Right after the explosion, Canada prompted to pledge millions of dollars in aid to support the disaster relief efforts in blast-stricken Beirut.
The friendly country’s minister of Foreign Affairs, François-Philippe Champagne, will now visit Beirut in a stand of solidarity before continuing a tour in Europe.
Canada is among Lebanon’s first supporters after this tragedy. It is also materializing as one of the most active in that regard, even dedicating a page on the official website of the Federal Government, called “Canada’s response to the crisis in Lebanon.“
The webpage has a “How to donate” button for the Canadians to contribute, and updates on the ongoing Canadian efforts for Lebanon.
In addition to pledging $30 million in assistance to Lebanon, and the donations that arrived this week in Beirut, the friendly country seeks to further show a stand of solidarity with a visit by its Minister of Foreign Affairs, François-Philippe Champagne.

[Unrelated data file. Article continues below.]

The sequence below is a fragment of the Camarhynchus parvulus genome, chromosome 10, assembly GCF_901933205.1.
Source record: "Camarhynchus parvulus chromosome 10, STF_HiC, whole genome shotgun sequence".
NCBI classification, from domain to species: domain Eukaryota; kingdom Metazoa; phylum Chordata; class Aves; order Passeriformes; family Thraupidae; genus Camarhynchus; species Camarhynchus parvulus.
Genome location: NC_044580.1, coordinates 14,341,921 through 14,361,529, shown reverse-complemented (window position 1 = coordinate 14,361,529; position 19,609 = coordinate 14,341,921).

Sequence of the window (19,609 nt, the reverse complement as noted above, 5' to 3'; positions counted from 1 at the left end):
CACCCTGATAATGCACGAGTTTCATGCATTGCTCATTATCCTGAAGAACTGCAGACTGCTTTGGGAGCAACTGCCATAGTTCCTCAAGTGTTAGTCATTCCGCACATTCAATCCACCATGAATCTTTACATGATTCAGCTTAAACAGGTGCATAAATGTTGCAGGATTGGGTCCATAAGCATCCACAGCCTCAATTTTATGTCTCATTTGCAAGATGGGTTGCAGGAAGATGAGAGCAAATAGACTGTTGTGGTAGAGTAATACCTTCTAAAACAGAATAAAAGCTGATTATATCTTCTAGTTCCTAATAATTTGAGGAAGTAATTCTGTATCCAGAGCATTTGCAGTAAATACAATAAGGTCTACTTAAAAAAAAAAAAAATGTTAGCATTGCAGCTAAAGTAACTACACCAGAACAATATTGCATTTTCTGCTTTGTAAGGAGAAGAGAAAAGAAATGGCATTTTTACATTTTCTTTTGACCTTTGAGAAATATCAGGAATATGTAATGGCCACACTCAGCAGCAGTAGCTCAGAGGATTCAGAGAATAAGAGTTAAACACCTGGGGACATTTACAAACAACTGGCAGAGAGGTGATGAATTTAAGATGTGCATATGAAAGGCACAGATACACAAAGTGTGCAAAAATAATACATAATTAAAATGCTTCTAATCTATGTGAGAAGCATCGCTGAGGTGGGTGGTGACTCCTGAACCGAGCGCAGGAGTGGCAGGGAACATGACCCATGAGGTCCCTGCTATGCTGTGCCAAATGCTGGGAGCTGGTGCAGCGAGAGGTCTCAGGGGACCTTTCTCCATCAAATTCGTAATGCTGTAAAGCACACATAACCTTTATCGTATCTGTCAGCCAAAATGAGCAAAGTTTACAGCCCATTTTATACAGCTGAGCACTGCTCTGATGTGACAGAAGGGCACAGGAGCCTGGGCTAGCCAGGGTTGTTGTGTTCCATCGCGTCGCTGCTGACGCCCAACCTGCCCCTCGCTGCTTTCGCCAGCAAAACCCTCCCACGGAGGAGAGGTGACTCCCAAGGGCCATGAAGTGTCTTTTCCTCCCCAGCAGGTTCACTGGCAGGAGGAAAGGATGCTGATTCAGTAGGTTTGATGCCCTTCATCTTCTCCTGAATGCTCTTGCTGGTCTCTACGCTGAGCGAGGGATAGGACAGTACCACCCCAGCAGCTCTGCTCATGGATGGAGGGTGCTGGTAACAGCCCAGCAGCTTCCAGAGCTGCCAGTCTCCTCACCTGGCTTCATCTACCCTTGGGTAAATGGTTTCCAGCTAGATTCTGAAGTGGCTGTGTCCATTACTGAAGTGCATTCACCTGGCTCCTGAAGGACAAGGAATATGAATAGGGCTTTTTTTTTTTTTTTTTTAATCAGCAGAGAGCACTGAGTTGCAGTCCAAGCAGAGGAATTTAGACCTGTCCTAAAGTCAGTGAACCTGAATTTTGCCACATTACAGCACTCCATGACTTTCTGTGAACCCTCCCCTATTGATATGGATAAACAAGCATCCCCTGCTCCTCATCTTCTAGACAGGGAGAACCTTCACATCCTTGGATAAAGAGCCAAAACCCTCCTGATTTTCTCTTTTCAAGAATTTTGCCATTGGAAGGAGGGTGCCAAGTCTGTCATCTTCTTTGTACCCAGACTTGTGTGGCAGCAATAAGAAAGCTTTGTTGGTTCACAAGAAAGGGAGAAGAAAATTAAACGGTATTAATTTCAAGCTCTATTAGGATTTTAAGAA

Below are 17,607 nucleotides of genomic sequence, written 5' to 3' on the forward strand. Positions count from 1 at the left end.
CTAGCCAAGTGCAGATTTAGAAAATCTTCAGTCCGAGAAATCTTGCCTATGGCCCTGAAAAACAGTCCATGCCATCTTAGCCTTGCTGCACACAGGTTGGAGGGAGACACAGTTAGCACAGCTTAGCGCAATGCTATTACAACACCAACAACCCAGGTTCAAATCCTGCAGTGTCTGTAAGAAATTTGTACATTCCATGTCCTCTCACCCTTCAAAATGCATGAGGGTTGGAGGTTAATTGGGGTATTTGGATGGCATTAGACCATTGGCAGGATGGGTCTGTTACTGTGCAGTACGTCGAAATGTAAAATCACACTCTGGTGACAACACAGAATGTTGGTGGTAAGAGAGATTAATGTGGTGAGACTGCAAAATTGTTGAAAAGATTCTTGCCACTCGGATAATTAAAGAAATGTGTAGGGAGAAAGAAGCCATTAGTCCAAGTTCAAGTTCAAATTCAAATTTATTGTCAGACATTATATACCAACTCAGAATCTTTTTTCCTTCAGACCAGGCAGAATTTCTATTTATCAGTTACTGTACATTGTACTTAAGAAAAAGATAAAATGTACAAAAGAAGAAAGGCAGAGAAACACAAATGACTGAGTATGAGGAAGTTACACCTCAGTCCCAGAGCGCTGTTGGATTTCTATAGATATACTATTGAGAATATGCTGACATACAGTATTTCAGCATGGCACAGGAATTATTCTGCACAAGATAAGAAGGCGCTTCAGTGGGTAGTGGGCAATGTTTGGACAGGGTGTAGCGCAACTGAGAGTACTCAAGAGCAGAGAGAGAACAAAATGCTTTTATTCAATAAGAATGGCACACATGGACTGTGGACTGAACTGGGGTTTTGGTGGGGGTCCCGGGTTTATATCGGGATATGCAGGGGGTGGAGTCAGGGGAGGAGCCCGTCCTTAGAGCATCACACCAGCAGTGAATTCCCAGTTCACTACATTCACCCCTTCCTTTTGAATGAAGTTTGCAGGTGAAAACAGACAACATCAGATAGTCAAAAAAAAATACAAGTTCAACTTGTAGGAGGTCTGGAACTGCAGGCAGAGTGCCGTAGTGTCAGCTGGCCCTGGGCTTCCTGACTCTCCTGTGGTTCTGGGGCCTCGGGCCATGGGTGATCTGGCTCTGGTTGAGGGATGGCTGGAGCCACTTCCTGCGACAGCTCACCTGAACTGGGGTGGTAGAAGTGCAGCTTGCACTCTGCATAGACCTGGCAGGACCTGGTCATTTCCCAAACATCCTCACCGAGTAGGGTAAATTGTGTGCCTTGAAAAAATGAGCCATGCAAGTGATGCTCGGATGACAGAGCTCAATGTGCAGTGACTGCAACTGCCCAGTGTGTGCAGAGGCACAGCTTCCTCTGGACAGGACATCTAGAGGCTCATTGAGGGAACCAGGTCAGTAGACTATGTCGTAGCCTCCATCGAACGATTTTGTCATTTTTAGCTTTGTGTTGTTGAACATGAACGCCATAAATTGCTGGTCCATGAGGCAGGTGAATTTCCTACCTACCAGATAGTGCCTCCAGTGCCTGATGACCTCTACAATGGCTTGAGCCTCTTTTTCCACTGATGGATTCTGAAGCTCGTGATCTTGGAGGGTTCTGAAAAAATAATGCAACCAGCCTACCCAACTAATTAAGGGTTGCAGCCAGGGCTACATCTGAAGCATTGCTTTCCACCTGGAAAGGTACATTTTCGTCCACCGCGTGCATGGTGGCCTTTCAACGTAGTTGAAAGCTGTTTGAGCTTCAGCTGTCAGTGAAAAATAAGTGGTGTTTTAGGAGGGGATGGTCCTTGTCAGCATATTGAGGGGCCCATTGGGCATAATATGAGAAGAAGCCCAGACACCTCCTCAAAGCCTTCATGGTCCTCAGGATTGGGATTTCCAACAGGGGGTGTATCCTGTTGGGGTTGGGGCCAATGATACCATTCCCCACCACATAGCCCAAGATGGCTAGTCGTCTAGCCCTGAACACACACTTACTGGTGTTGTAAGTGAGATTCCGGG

Minister Champagne will inspect the site of the explosion, and meet with the Lebanese president, Michel Aoun, and Minister of Foreign Affairs, Charbel Wehbe.
He’s also planning to personally express Canada’s thanks for the first responders; the Lebanese, Canadian, and international humanitarian partners in Lebanon.
The LCC has also invited more support from the federal government, which prompted the government’s matching fund initiative for Lebanon.
The LCC hasn’t been only active in Canada. A team headed by the co-founder Mohamad Fakih actually flew to Beirut in a 4-day visit, which was dedicated not to meetings and speeches but to supervising the distribution of the Canadian donations and to helping on the ground.
Work continues in #Beirut to recover from the devastating explosion. How can Canadians help? By donating to the @Humcoalition and its members until Aug. 24. Donations will be matched, dollar for dollar. 🎥: @UN